How To Write Use Cases (Interactors) in Java

So-called “use case” objects, also known as “interactors”, are the most recognizable aspects of Robert Martin’s “Clean Architecture” school of thought. This approach to software architecture became very popular lately and you can find its implementations in pretty much any object-oriented language.

While the notion of use case object might seem very simple on the first sight, implementing them properly takes quite a bit of skill in practice. Therefore, in this post, I’ll describe how to design proper use cases in Java and avoid the most common mistakes.

Simple Use Cases

Generally speaking, each use case object should encapsulate one single business flow. Flow, for the sake of our discussion here, is just a sequence of one or more steps.

However, the above definition of use case object bears the question: what distinguishes “business flow” from some other, “non-business” flow? Well, as far as I know, there is no specific litmus test for that. Therefore, in practice, you can extract pretty much any flow into a standalone use case.

For example, this use case handles login process:

public class LoginUseCase {

    public static class LoginResult {
        ...
    }

    public LoginResult logIn(String username, String password) {
        ...
    }
}

And this one can be used to transfer funds to another account:

public class TransferFundsUseCase {
    public static class TransferFundsResult {
        ...
    }

    public TransferFundsResult execute(Account source, Account target, Money amount ) {
        ...
    }
}

Notice two “rules of thumb” that I follow in these use cases:

  • Names of use case classes should explain what they do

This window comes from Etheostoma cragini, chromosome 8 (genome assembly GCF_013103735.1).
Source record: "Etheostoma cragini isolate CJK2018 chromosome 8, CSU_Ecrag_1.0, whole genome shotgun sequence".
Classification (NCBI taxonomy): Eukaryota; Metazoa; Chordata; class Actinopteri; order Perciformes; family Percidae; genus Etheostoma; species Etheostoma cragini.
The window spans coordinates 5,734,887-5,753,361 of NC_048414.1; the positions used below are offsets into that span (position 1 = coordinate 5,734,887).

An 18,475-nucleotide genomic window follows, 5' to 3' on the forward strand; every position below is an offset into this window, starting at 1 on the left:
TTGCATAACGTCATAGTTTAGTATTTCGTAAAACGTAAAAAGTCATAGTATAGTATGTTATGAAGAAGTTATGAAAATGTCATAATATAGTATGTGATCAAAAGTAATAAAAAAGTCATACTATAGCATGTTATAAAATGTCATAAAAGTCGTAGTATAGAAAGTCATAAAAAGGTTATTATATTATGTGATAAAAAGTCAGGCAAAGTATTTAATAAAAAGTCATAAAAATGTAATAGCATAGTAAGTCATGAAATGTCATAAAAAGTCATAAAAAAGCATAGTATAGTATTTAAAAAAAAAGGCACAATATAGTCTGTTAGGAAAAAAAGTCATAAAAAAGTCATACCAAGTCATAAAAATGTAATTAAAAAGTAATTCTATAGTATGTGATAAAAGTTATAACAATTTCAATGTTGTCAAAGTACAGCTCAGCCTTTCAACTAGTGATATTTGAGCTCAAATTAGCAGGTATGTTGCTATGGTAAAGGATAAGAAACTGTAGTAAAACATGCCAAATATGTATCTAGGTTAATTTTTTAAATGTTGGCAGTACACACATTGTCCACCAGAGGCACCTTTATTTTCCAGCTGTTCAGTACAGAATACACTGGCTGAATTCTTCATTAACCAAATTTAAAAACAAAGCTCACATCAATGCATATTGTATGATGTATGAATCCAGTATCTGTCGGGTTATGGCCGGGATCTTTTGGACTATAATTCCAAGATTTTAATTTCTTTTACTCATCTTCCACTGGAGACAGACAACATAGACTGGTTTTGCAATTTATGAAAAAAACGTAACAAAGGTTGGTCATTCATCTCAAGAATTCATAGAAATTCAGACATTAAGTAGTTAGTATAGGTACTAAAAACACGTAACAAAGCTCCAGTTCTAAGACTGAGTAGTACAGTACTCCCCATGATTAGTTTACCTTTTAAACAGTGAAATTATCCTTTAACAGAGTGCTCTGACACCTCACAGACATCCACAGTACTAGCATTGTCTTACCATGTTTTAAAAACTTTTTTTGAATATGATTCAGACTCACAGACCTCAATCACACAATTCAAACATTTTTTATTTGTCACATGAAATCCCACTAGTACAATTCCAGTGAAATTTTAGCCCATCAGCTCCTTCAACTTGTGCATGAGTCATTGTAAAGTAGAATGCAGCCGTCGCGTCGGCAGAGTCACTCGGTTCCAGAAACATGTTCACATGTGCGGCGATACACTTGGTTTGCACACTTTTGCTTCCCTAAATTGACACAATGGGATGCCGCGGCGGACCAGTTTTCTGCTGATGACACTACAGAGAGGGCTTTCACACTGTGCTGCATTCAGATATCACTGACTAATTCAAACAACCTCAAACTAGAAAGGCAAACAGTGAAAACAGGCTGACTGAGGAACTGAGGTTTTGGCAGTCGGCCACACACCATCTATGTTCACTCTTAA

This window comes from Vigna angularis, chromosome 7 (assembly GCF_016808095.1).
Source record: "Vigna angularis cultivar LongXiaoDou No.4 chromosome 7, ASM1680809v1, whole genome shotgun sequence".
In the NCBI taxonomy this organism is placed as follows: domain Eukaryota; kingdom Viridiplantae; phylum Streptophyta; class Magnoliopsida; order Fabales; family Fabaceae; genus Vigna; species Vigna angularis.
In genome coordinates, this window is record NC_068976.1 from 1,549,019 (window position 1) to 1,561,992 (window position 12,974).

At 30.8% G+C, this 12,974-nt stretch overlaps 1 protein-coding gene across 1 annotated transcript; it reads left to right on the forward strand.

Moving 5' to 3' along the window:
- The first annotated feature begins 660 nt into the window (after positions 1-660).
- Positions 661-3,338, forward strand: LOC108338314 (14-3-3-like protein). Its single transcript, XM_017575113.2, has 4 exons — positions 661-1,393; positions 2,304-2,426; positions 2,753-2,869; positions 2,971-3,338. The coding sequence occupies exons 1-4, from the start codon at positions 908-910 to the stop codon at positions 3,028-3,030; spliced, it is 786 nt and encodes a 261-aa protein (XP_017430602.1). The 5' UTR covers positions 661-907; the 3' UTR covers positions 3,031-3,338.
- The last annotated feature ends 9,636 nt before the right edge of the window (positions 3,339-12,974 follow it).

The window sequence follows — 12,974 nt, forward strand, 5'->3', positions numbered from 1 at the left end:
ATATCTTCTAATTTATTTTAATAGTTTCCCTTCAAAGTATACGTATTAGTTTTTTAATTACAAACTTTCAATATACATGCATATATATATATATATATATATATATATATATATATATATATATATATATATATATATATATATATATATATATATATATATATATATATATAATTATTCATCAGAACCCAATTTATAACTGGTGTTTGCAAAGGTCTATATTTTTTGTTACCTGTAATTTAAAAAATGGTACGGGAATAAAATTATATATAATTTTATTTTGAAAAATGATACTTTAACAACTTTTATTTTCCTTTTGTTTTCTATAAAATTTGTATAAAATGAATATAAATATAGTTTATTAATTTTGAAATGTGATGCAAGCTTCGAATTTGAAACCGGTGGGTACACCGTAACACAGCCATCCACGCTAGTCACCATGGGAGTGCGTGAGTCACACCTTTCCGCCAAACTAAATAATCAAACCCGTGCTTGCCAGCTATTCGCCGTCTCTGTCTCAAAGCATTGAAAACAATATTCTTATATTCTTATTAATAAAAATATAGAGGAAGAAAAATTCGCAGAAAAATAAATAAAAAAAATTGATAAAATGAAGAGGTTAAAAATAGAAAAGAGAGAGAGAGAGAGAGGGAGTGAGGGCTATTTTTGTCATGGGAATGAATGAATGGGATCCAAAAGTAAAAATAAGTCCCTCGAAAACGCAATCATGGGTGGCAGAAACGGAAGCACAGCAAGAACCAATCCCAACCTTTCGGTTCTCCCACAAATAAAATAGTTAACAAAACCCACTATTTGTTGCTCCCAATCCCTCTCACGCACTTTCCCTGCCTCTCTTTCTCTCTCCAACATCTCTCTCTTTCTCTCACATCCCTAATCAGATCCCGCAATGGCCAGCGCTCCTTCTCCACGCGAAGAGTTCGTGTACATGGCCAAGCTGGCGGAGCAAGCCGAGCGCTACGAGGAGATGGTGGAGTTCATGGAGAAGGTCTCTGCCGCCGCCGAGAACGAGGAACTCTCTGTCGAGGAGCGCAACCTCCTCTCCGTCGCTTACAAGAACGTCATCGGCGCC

• There should be just one public method that invokes the flow

In addition, I add “UseCase” postfix to my use cases. That’s not mandatory, but I like doing that because it makes it very easy to distinguish use cases from other classes. Then, when I read old code, I can easily see which flows are triggered from specific components.

With respect to the names of use cases’ methods, there are two mainstream approaches.

The first one, which I prefer, is to use meaningful names which describe what these methods do. That’s what you see in the first example above.

The second approach is to just use the same generic name, like “execute”, in all use cases. That’s the second example. Developers who use the second approach argue that since the names of use case classes already describe the encapsulated flows, there is no need to duplicate this information in methods’ names. These developers do have a point, but I, personally, still prefer to be explicit in methods’ naming because when I read old code I pay more attention to methods’ names rather than to class’ names.

Synchronous Use Cases

If you’re backend developer, the previous section contains almost everything you need to know about use cases. But if you develop Android applications, we haven’t even started yet.

The additional complexity in Android arises because many (maybe even most) use cases encapsulate time-consuming flows, by Android standards. These are the flows that can, potentially, take more than few milliseconds to execute. So, whenever you need to make a network request, fetch data from local database, write to a file or even just perform some non-trivial computation – all of these are time-consuming steps.

As you probably know, if you’d invoke time-consuming flows from UI thread in Android, you’d get janky user interface or even full-blown hangs of the application. And since you’ll be initiating most of your flows from UI thread, both use cases that you saw in the previous section can’t be invoked from there.

The simplest way to address this problem is to just assume that components which will invoke use cases will take care of switching the execution to background threads. However, that’s a bit risky assumption to make, especially if you’re not the only developer on the project.

To make the aforementioned assumption about invocation from a background thread a bit safer, you can explicitly mark use cases as “synchronous”. In this context, synchronous use cases are the ones which execute time-consuming flows, synchronously. In other words: these use cases can block the threads that call them for prolonged periods of time. Both use cases described in the previous section are synchronous by nature, but they aren’t marked as such.